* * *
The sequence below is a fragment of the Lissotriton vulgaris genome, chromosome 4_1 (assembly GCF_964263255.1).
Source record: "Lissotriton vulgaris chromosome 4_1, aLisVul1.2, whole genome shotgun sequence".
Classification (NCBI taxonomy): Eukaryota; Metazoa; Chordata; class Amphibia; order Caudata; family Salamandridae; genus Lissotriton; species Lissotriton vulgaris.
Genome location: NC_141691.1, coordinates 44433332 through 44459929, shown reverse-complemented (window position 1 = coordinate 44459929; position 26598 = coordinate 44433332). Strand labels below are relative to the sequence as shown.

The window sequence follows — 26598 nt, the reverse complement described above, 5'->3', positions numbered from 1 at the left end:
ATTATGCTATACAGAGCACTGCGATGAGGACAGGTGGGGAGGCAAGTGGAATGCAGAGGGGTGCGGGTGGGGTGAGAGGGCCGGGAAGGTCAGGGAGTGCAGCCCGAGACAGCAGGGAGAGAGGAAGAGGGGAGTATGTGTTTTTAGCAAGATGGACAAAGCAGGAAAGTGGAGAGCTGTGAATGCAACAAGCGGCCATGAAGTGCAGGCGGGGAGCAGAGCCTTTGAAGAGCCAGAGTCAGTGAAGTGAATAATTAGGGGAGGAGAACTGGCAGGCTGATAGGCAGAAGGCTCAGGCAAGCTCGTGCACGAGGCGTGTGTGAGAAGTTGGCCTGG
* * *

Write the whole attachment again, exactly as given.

The sequence below is a fragment of the Lissotriton vulgaris genome, chromosome 4_1 (assembly GCF_964263255.1).
Source record: "Lissotriton vulgaris chromosome 4_1, aLisVul1.2, whole genome shotgun sequence".
Classification (NCBI taxonomy): Eukaryota; Metazoa; Chordata; class Amphibia; order Caudata; family Salamandridae; genus Lissotriton; species Lissotriton vulgaris.
Genome location: NC_141691.1, coordinates 44433332 through 44459929, shown reverse-complemented (window position 1 = coordinate 44459929; position 26598 = coordinate 44433332). Strand labels below are relative to the sequence as shown.

The window sequence follows — 26598 nt, the reverse complement described above, 5'->3', positions numbered from 1 at the left end:
ATTATGCTATACAGAGCACTGCGATGAGGACAGGTGGGGAGGCAAGTGGAATGCAGAGGGGTGCGGGTGGGGTGAGAGGGCCGGGAAGGTCAGGGAGTGCAGCCCGAGACAGCAGGGAGAGAGGAAGAGGGGAGTATGTGTTTTTAGCAAGATGGACAAAGCAGGAAAGTGGAGAGCTGTGAATGCAACAAGCGGCCATGAAGTGCAGGCGGGGAGCAGAGCCTTTGAAGAGCCAGAGTCAGTGAAGTGAATAATTAGGGGAGGAGAACTGGCAGGCTGATAGGCAGAAGGCTCAGGCAAGCTCGTGCACGAGGCGTGTGTGAGAAGTTGGCCTGG